Social Security Administration Procurement Procedures with Regard to a Multiple Award Contract and its Maximum Order Limitation

Published by the Government Accountability Office on 1977-08-31.

Below is a raw (and likely hideous) rendition of the original report. (PDF)

                         DOCUMENT RESUME
03581 - [A2513635]

Social Security Administration Procurement Procedures with
Regard to a Multiple Award Contract and its Maximum Order
Limitation. HRD-77-144; B-164031(4). August 31, 1977. 6 pp.
Report to Rep. J. Kenneth Robinson; by Gregory J. Ahart,
 i.rector, Human Resources Div.

Issue Area:   .deral Procurement of Goods and Services:
    Reasonableness of Prices Under Negotiated Contracts and
    Subcontracts (1904).
Contoct' Human Resources Div.
Budget Function: General Government: General Property and
    Records Management (804).
Organization Concerned: General Services Administration; Social
    Security Administration.
Congressional Relevance: Rep. J. Kenneth Robinson.
Authority: 41 C.F.R. 101-26, 401(a).
         Concerns were expressed about Social Security
Administration (SSA) practices in the procurement of standard
forms. An examination was conducted to determine whether
regulations were being circumvented and whether the concept of
Maximum Order Limitation (MOL) was being properly used. MOL
allows Federal agencies to purchase supply items under contract
up to a specific dollar amount after which competitive Lids
would have to te submitted through the General Setvices
Administration (GSA). Findings/Conclusions: The complainant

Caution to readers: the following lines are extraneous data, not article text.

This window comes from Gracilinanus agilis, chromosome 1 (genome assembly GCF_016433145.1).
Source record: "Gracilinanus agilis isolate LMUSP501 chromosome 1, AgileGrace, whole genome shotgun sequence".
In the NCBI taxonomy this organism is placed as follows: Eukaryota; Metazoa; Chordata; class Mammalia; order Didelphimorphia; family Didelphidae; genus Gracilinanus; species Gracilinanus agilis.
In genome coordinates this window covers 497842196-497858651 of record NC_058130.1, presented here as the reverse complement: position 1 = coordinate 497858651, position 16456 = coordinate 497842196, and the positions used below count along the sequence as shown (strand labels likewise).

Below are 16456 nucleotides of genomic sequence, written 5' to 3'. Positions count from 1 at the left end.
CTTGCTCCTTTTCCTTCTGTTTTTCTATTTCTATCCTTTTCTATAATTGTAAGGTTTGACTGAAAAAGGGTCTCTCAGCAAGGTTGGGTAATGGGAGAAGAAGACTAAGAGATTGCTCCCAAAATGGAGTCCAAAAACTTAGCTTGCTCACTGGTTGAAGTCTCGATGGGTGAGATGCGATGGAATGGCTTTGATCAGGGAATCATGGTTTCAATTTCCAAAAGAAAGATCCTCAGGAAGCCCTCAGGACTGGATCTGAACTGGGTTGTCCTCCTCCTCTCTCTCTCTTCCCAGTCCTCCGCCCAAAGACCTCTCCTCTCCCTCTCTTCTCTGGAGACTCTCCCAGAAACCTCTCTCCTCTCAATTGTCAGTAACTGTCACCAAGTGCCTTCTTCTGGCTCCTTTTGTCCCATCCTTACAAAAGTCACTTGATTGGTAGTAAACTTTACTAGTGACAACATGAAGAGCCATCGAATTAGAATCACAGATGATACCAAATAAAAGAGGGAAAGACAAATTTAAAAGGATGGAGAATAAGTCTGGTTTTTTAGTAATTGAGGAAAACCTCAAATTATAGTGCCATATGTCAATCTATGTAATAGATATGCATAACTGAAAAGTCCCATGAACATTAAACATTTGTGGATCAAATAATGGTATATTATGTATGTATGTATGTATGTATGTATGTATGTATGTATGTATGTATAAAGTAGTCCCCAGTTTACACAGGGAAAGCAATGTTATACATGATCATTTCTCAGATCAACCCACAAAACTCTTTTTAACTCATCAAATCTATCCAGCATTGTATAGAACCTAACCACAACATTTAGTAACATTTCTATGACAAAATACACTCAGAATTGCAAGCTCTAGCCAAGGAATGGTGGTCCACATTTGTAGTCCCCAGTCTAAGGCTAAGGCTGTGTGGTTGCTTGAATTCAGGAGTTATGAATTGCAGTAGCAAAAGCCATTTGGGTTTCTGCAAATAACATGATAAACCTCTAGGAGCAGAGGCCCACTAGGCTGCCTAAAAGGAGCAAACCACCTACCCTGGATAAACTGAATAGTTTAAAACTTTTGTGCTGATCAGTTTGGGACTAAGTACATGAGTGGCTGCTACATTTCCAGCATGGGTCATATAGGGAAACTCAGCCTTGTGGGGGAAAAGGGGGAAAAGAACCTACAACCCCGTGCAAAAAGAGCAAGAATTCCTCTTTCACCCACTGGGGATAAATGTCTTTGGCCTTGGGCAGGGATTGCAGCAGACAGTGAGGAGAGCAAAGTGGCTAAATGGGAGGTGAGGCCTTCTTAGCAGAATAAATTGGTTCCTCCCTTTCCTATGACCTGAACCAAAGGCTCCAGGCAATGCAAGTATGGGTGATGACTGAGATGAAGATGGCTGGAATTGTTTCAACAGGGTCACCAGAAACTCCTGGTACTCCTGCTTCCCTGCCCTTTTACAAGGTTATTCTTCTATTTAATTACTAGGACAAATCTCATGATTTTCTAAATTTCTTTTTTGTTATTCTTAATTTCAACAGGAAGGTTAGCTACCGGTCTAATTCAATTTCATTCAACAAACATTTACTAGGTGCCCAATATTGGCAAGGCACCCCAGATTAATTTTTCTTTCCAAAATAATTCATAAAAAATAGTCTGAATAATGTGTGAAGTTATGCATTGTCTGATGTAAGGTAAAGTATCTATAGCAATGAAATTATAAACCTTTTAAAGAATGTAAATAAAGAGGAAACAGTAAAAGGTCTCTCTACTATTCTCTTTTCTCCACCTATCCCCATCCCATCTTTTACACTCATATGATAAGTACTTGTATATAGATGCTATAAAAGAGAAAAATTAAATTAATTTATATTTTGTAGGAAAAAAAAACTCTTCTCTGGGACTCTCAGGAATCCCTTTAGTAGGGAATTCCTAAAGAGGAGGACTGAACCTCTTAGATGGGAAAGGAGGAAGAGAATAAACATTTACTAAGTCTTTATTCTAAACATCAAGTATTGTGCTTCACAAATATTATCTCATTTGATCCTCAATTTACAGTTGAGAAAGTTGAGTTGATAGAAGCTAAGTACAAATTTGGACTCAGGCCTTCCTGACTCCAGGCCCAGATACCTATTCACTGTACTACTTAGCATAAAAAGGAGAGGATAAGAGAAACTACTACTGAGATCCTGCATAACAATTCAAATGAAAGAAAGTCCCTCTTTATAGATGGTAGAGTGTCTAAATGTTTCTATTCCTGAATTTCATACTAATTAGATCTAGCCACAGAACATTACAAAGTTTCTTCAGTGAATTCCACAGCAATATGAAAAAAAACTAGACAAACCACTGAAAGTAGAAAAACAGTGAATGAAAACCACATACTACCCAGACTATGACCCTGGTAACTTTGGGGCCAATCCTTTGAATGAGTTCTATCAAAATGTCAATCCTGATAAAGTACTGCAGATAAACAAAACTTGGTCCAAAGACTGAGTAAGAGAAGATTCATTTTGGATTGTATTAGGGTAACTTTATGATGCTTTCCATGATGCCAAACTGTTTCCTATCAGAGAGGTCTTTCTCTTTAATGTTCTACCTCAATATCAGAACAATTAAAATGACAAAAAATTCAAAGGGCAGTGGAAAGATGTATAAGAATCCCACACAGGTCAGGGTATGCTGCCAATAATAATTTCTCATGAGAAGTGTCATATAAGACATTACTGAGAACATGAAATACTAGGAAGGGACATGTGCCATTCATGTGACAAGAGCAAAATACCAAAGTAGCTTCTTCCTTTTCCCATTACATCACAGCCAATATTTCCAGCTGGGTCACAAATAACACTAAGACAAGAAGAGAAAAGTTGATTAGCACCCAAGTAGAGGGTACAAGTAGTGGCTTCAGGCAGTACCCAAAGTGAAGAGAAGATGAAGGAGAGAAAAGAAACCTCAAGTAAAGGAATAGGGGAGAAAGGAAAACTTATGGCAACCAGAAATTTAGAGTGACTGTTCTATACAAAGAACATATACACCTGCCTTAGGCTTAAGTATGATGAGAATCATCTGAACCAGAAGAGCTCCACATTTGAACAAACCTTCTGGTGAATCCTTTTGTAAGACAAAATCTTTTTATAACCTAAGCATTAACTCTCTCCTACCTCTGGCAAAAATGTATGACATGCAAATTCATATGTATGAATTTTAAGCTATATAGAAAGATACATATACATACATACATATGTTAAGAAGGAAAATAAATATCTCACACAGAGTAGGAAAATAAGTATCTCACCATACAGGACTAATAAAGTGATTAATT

alleged that he was called by an SSA employee who requested
pricing information on two items, including ,50,000 sheets of
form 1292. He provided this information and believed taat his
company had the lowest price for form 1292. He was told that
this item would not be procured through competitive bids because
of time limitations, although the price was over the MOL.
Subsequently, 284,375 sheets of this item were purchased from a
competing vendcr after it had reduced its prices. When the
complainant inquired about orders on form 1292, he was told that
there would be no orders and that the pricirg request was for
information only. The Associate Commissioner of SSA stated that
his procurement people did not solicit bids to compare prices, a
practice fortidden by regulations. Since this point could not he
proven and steps were being taken to improve procurement
procedures, further pursuance of the matter was not warranted.
There is nothing in the regulations to prevent the agency from
reducing quantities to fall within the MOL. (HTW)
                                          WASHINCTON, D.C.   20548

                                                                            August 31, 1977


               The Honorable J. Kenaeth Robinsun
4=0            House of Representatives

               Dear Mr. robinson:
                     In your letter of January 24, 1977, which transmitted
                                                                   a  Social  Security
               documents from one of your constituents regarding
                                      products, you expressed concerm  that procure-
               procurement of pape:
                                                                 cha: the concept of
               ment regula.ions may have been circumvented and
                                                                      used. In your
               the Maximum Order Limitation was not being properly
                                                                     that 4e examine
               letters of March 14 and May 6, 1977, you requested
                                                            the General  Services
               the possibilities of having vendors not.fy             in their Federal
               Adir.nistratio.. more quickly when they nak. a change
                                                                showng   what   icems
               Supply Scheduie prices, having a central opace
                                                                         for  a  time